The Czech Republic will be able to challenge the European Commission’s action against subsidies for companies from the Prime Minister Andrej Babiš’s trust fund. The Czechia should be represented by the Ministry of Foreign Affairs in the dispute. According to the statement of the Ministry of Finance, the Czech Republic will be allowed to go to court by a letter by which the European Commission rejected the application for payment of a subsidy for the plastics company Fatra from the Prime Minister’s trust fund. According to Michal Žurovec, a spokesman for the Ministry of Finance, the state will want to obtain a ruling from the Court of Justice of the EU.
“The next steps will be coordinated together with the Ministry of Industry and Trade as the managing authority of the Operational Program Enterprise and Innovation for Competitiveness and the Ministry of Foreign Affairs, which would represent the Czech Republic in the dispute,” Žurovec said in a press release. According to Czech diplomacy, further action must be approved by the government. “Based on a proposal from the Ministry of Industry and Trade, which is entirely responsible for this matter,” Mariana Wernerova from the press department of the Ministry of Foreign Affairs told ČTK.
The chairwoman of the opposition TOP 09, Markéta Pekarová Adamová, considers the authorities’ action to be hazardous and contrary to the interests of the Czech Republic. “With his proven conflict of interests, Babiš not only harms Czech relations with foreign partners, but currently mainly blocks the path to 180 billion crowns in subsidies from the European Union’s emergency crisis fund. Andrej Babiš’s industrial empire has a business perspective, “she told ČTK. The European Commission approved the Czech national recovery plan in July. However, it made the acquisition of the entire 180 billion crowns from the extraordinary crisis fund conditional on the Czech authorities preventing a possible conflict of interest between public officials.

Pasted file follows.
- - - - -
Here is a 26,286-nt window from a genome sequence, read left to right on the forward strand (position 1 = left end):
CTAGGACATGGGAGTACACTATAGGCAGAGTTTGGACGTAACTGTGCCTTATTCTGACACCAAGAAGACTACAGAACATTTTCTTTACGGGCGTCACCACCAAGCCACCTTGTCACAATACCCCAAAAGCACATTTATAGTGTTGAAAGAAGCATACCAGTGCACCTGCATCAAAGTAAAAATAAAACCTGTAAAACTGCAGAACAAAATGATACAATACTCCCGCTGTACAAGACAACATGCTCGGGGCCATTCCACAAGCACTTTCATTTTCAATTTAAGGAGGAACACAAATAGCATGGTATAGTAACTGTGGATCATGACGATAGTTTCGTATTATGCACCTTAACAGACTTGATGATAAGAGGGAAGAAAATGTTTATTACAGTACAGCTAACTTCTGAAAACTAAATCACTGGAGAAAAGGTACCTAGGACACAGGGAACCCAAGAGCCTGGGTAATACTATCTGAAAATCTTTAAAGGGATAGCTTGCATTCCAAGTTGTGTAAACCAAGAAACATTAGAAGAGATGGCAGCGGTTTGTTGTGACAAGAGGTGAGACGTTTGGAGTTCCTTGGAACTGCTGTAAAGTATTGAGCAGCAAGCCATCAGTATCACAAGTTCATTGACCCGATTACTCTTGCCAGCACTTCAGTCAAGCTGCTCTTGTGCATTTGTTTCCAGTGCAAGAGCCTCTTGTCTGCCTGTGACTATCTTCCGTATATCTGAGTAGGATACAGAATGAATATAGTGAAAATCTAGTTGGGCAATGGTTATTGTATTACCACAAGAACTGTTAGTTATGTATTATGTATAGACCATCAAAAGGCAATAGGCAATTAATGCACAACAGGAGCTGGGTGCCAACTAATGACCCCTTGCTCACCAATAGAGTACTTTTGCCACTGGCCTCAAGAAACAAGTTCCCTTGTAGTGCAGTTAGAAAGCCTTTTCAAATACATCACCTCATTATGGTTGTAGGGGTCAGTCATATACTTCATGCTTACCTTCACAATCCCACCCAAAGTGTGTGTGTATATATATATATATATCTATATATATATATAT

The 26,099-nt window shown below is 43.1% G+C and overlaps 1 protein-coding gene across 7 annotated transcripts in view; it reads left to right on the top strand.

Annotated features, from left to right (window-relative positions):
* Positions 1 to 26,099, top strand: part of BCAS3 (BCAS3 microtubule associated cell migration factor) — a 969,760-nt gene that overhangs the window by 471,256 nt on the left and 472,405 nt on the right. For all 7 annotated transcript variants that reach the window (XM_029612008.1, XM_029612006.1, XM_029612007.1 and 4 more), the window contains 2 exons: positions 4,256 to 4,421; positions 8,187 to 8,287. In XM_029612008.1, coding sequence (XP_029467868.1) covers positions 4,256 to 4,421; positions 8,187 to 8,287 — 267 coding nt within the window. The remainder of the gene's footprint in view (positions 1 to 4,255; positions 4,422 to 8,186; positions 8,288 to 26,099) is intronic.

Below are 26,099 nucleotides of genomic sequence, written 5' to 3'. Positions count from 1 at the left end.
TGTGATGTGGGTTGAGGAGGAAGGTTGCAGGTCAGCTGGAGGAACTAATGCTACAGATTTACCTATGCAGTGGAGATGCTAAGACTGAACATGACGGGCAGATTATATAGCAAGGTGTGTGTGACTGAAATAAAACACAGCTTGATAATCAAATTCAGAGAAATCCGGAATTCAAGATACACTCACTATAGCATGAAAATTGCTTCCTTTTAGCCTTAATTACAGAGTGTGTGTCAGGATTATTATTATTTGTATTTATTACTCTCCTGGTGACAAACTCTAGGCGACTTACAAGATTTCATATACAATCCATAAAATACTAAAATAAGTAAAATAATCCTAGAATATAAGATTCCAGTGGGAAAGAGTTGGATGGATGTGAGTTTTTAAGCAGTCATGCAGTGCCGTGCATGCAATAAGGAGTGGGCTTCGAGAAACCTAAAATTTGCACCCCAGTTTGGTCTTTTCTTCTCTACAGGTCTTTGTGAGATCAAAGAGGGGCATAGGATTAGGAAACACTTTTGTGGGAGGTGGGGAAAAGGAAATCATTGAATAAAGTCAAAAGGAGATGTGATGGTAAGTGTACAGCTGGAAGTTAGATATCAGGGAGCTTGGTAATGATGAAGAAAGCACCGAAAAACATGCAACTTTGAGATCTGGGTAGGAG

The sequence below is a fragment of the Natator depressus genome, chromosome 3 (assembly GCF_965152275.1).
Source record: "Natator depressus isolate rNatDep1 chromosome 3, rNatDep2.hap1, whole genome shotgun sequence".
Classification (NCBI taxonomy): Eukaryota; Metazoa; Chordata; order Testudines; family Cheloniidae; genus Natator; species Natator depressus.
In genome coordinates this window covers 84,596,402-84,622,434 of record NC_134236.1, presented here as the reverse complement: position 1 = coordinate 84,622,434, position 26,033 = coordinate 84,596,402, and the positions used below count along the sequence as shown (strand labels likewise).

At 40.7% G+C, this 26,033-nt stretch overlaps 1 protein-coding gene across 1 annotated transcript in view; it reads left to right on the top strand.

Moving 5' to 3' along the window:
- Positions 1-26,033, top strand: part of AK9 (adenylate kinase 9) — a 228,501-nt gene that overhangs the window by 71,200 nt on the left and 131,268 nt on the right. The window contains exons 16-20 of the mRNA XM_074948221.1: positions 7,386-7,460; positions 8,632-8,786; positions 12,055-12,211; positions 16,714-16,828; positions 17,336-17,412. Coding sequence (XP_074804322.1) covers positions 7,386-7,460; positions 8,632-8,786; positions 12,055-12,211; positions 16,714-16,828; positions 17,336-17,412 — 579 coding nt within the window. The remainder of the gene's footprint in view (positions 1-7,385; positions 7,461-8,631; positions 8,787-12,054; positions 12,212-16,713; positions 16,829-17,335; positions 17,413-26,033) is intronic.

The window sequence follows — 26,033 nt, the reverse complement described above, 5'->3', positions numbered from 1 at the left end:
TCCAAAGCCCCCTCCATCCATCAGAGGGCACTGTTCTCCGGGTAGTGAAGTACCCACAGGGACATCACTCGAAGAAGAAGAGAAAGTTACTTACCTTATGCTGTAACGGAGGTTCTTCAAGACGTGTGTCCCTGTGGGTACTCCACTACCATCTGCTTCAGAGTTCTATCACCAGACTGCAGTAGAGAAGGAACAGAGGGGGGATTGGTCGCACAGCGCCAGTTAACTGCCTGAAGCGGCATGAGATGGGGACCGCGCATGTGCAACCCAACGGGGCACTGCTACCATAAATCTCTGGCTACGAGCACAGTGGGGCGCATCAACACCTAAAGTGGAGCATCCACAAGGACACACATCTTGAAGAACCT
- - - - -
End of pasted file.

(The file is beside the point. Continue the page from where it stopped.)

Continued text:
The iROZHLAS.cz server informed about the rejection of the application for payment of the subsidy on Wednesday. With the help of the request, the Czech authorities tried to test whether Brussels would not actually pay the money due to Babiš’s conflict of interest, and to obtain a decision to reject the payment that could be challenged in court.
According to Žurovec, both the Czech Republic’s request and the European Commission’s current response correspond to the procedure consulted in advance and repeatedly presented by the national authorities. “Information in some media that the European Commission’s reaction is a failure from the Czech Republic’s point of view, or that it means a stop for any further payments from EU funds, is not true and has no support in the letter text from the EC. , as there was a suspension of just the payment of the Fatra project, “said Žurovec.
According to EC auditors, Babiš has a conflict of interest because he controls the trust funds in which he has invested his assets. Subsidies from the structural funds of the European Union in the total order of hundreds of millions of crowns, which companies received from the Agrofert holding since 1 September 2017, are therefore unjustified, according to the auditors’ conclusion. Both the Prime Minister and Agrofert reject the conflict of interest. According to the opposition, the prime minister should leave politics or ensure that the Agrofert holding does not receive subsidies from its trust funds. The Czech authorities then encourage politicians to recover the money paid to Agrofert.
The server stated that the head of the Directorate-General for Regional Policy, Mark Lemaitre, wrote a letter to the Czech Ambassador to the EU, Edita Hrdá. He writes in it that applications for subsidies for the replacement of grain dryers for Cerea and for the purchase of a new rolling mill for Fatra are unjustified.
The Ministry of Industry and Trade reimbursed Fatra 547,000 crowns six months ago. On June 16, the Ministry of Finance sent an extraordinary request for payment of a subsidy for Fatra, although Deputy Foreign Minister Martin Smolek, who had previously come up with a plan for testing conflicts of interest, warned the server about the risks of this plan.